Due to the relocation of the Marietta Area Food Pantry, those without transportation have lost a vital food source. We see this reality daily as folks turn to the in-town churches for help.
One goal Christ Church has is to finance and support the GoPack program. Working in each of the Marietta elementary schools, GoPack volunteers pack nutritious, easy-open, easily prepared food packages for at-need children to take home with them each weekend.
Our second goal is to install our community’s first Blessing Box, a micro food pantry. Blessing Boxes are filled with nonperishable food items, personal hygiene items and even pet supplies. These boxes are open for anyone in the community to stock for anyone in need. Our hope is that one Blessing Box would lead to many more popping up around Marietta.
If you would like to enrich your Lenten observance by making a difference in our community, mark your donations “Lent” and give in any offering or by clicking here. All donations will be divided between the two programs above.
Missions & Outreach Report
Thank you to all who helped with our recent hygiene kit project for the Marietta Area Food Pantry! 100 kits were assembled by our youth and Missions & Outreach Committee. These kits were then distributed at the pantry to those in need of these crucial supplies. Our kits are greatly appreciated according to pantry volunteers. Later in 2020 we will repeat this project, so stay tuned.
Currently we are collecting leggings, sweat or sport pants, and underwear for Tabby’s Clothes Closet, serving the children of Marietta City Schools. See the graphic below for specific sizes. Please note that items must be new that we are only collecting these specific items. Bring your donations to the clothes hamper in the Narthex. Due date is Sunday, March 15.
Missions & Outreach Chair
From Our Minister of Health
About nine years ago I read a fascinating article in a southern magazine about a group that was repurposing flower arrangements from weddings, banquets and funerals to benefit hospice clients and their families. Because of my passion for arranging flowers since my teen years belonging to a Niagara Falls garden club, I decided I would attempt a similar approach for our local hospice. Hospice provides so much psychosocial care and support for clients in the final journey of life that also extends to family members going through this difficult time. Because I believe so strongly in the hospice philosophy, I felt small flower arrangements given to clients and their family members was a way to support the organization. With their enthusiastic approval and the support of this church family, since 2012 we have provided over 900 flower arrangements! You as a congregation have supplied the coffee mugs that hold the arrangements, and altar flowers. McClure-Schafer-Lankford Funeral Home has provided the vast majority of the flowers. Denny and Sheila Lankford explain to their clients in a very sensitive way our church’s flowers ministry which saves so many arrangements from being discarded.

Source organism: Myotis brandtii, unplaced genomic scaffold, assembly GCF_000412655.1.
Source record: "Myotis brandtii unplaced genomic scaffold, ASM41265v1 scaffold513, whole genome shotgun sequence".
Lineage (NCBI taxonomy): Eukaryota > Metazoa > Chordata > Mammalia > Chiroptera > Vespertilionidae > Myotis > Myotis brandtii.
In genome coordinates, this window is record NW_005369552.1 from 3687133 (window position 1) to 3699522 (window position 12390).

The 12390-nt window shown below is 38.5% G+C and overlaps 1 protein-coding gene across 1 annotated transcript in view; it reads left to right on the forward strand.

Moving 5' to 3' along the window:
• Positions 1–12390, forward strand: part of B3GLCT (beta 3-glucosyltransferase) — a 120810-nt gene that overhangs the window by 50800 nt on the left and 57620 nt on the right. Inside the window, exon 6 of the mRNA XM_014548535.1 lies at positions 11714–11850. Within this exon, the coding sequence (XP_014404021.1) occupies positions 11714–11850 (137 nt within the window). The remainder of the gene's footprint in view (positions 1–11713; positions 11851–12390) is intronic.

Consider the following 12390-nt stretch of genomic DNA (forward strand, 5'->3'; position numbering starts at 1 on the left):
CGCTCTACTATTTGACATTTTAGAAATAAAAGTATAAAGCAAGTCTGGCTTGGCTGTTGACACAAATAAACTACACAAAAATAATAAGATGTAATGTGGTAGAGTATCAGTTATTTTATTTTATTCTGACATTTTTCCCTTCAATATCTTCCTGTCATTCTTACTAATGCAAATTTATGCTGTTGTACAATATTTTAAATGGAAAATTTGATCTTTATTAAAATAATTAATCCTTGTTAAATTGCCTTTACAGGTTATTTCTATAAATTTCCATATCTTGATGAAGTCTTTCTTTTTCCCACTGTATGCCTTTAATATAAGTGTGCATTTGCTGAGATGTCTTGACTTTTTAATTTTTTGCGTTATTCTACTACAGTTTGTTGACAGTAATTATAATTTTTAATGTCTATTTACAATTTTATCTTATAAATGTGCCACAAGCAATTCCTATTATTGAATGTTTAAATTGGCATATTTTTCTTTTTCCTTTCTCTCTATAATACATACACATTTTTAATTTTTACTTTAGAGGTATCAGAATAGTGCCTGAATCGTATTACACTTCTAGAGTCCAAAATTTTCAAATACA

As you donate mugs, they are stored in shelving in our garage. Usually the mug supplies are sufficient but 2019 was a busy year so I’m asking once again for mugs. My only request is that they don’t have any inappropriate sayings on them. The mugs can be dropped off either in the church office or during my office hours on Tuesdays in Room 104 from 12-2. Anyone interested in helping with the flower ministry, please see me!
I also wanted to share a community need that we have become aware of in part due to the move of the Community Food Pantry to its new and larger location on Rt. 821 in the Broughton Complex. Our pastoral staff has seen a rise in requests for food from people who are either homeless or transients. When the food pantry was still located downtown in the First Congregational church, the central location made it easy access for this group of folks in need of assistance. At the pantry we kept special sturdy cloth bags filled with enough food to last the client a couple of days – food that did not require refrigeration or preparation. We are now keeping similar bags in the church office that Pastors Karen and Cheryl and Beth Ann can give out as the need arises. In the last two months we have already given out seven of these “Blessing Bags”. If you are interested in sharing God’s love in this way, you can drop off granola type bars or pop tarts at the church office to help with this ministry.
Soup & the Dominican Republic
Our recent soup luncheon in support of Embrey Roberts, Lauren Eakle and their Marietta College service trip to the Dominican Republic was a great success!! $1,829 was collected. Thank you to all who attended and donated.
Special gratitude goes to all those who planned, prepped, cooked, baked and served during this meal. These folks include many from our reception committee, meal crews, the Philathea Sunday School Class, and particularly the leadership of Laura Warren.